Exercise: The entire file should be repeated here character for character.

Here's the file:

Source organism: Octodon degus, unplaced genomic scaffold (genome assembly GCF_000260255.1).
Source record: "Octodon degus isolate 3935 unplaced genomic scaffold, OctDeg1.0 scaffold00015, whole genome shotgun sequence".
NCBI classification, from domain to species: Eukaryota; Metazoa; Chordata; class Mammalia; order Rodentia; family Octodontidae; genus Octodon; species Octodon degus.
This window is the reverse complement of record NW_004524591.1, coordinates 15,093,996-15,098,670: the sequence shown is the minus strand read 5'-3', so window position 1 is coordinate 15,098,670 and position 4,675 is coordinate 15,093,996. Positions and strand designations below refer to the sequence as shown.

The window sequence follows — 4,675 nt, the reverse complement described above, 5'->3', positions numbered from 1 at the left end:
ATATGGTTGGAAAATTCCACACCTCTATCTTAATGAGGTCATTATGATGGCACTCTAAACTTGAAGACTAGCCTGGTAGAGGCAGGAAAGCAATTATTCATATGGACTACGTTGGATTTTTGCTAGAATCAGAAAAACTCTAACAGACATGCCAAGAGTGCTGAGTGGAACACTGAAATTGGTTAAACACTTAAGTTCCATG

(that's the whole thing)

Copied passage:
Source organism: Octodon degus, unplaced genomic scaffold (genome assembly GCF_000260255.1).
Source record: "Octodon degus isolate 3935 unplaced genomic scaffold, OctDeg1.0 scaffold00015, whole genome shotgun sequence".
NCBI classification, from domain to species: Eukaryota; Metazoa; Chordata; class Mammalia; order Rodentia; family Octodontidae; genus Octodon; species Octodon degus.
This window is the reverse complement of record NW_004524591.1, coordinates 15,093,996-15,098,670: the sequence shown is the minus strand read 5'-3', so window position 1 is coordinate 15,098,670 and position 4,675 is coordinate 15,093,996. Positions and strand designations below refer to the sequence as shown.

The window sequence follows — 4,675 nt, the reverse complement described above, 5'->3', positions numbered from 1 at the left end:
ATATGGTTGGAAAATTCCACACCTCTATCTTAATGAGGTCATTATGATGGCACTCTAAACTTGAAGACTAGCCTGGTAGAGGCAGGAAAGCAATTATTCATATGGACTACGTTGGATTTTTGCTAGAATCAGAAAAACTCTAACAGACATGCCAAGAGTGCTGAGTGGAACACTGAAATTGGTTAAACACTTAAGTTCCATG